Incentives matter

by on January 6, 2005 at 11:30 am in Economics | Permalink

It took Robert G. Swofford Jr. more than a month to come forward and claim his $60 million Lotto prize, but he had to take care of some unfinished business -- divorcing his wife...

Swofford, a postal worker from Seminole County, claimed his prize Tuesday in a $34.7 million lump sum payout, ending weeks of mystery about who won the November 24 drawing.

Swofford, 53, and his wife separated three years ago. But two weeks after the winning numbers were announced, Ann Swofford served him with divorce papers and claimed a share of the prize.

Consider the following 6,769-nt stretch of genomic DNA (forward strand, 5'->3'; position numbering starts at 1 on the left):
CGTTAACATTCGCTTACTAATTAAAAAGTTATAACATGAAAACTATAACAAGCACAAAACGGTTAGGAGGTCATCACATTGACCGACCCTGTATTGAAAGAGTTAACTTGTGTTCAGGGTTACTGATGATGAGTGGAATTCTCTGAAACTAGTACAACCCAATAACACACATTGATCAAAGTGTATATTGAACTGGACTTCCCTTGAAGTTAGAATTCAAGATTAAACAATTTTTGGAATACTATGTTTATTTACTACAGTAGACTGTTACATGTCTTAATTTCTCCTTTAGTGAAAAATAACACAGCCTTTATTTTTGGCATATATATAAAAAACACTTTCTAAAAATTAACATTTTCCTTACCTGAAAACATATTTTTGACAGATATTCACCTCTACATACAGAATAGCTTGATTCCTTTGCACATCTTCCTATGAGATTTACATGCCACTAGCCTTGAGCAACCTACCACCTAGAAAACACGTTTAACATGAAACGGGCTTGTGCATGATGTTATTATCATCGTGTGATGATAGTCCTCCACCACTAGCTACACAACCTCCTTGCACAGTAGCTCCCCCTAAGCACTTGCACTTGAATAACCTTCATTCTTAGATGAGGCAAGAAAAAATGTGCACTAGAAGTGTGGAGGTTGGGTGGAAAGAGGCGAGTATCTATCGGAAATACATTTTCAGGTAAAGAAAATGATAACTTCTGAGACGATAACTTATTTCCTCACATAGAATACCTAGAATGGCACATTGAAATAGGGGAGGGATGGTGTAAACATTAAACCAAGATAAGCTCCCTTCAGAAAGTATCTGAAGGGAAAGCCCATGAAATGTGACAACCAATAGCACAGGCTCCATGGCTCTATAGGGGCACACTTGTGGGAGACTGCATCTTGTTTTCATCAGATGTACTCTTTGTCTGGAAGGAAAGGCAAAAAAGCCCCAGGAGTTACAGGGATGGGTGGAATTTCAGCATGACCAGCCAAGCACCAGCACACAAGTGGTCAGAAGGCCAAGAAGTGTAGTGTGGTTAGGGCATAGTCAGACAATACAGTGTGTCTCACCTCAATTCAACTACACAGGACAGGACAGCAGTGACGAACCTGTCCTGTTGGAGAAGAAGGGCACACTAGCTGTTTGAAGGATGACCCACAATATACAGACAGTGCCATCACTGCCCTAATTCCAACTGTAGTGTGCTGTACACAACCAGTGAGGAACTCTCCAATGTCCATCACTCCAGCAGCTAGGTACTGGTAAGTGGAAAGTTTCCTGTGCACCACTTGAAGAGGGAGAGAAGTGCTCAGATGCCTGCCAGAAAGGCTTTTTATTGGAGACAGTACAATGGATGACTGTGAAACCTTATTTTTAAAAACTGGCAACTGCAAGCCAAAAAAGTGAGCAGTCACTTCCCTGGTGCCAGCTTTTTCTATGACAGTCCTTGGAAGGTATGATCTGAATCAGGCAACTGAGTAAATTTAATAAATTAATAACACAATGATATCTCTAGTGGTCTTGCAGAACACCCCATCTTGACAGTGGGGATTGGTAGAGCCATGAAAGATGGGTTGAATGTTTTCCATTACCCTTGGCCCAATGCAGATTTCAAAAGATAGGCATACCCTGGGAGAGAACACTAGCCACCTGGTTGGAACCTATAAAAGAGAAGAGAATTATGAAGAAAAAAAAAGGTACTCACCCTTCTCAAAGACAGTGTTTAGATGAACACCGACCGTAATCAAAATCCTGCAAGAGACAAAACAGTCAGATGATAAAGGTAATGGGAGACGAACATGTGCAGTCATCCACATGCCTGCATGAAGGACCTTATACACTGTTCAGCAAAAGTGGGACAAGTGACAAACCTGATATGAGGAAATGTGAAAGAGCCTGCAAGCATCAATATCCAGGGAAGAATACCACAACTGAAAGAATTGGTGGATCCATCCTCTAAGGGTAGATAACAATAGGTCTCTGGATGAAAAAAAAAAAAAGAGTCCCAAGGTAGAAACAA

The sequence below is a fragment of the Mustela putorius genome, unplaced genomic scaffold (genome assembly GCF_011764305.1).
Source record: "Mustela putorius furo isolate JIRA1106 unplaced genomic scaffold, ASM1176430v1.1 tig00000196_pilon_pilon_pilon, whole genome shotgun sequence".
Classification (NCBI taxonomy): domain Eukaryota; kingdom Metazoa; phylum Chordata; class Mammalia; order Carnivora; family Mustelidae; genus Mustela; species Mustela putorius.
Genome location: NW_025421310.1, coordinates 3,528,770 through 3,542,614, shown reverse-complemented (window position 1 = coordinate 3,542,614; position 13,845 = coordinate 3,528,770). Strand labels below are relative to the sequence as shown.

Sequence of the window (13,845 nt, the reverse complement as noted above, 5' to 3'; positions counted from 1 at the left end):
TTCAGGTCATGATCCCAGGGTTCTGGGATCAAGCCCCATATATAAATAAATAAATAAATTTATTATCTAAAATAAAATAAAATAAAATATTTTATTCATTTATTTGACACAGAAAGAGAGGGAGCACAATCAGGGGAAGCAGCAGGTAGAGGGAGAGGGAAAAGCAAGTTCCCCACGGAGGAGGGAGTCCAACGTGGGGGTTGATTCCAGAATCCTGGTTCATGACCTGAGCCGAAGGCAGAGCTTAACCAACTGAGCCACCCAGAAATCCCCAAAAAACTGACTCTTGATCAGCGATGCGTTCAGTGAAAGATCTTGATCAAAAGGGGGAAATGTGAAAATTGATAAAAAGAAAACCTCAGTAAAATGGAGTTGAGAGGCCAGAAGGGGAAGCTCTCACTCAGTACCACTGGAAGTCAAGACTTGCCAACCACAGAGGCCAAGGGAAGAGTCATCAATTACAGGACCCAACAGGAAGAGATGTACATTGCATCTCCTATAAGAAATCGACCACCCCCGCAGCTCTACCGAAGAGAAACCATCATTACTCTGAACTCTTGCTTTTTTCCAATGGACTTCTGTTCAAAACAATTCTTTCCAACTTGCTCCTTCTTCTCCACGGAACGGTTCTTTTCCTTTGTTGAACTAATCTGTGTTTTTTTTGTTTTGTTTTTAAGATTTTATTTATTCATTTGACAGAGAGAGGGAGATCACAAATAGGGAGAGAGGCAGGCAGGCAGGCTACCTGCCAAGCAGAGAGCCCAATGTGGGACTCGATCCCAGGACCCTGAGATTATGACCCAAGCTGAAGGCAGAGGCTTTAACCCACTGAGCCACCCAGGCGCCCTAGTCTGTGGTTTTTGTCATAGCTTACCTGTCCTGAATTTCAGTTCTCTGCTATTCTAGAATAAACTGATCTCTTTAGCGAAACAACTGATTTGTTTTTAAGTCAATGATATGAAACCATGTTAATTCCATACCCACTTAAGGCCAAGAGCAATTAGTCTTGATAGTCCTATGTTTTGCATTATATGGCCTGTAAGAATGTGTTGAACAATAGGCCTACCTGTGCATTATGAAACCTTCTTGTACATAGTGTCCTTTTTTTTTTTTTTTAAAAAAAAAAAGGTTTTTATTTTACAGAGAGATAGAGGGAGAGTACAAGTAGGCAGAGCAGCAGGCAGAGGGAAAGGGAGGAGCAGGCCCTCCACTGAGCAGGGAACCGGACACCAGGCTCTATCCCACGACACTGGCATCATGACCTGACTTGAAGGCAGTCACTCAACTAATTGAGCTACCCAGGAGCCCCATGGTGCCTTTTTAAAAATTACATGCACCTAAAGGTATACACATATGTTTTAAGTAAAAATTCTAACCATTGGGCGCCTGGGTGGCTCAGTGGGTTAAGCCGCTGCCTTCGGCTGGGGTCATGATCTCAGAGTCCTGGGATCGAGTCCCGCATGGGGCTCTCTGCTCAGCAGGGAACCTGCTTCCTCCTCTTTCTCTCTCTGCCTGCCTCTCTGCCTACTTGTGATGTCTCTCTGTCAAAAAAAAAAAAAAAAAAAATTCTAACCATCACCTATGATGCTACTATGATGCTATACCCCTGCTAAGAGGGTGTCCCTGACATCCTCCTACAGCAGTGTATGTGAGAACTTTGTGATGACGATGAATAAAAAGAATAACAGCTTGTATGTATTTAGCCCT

Just before Christmas, the Swoffords and their lawyers hammered out an agreement. His wife will get $5.25 million and $1 million will be set aside to support their 11-year-old son. In return, she agreed not to seek any more of Swofford’s winnings.

Swofford said he remembered reading about a divorce case where a lottery winner kept it a secret and was penalized in court.

Here is the full story.  And here is a very different discussion of how incentives can matter.

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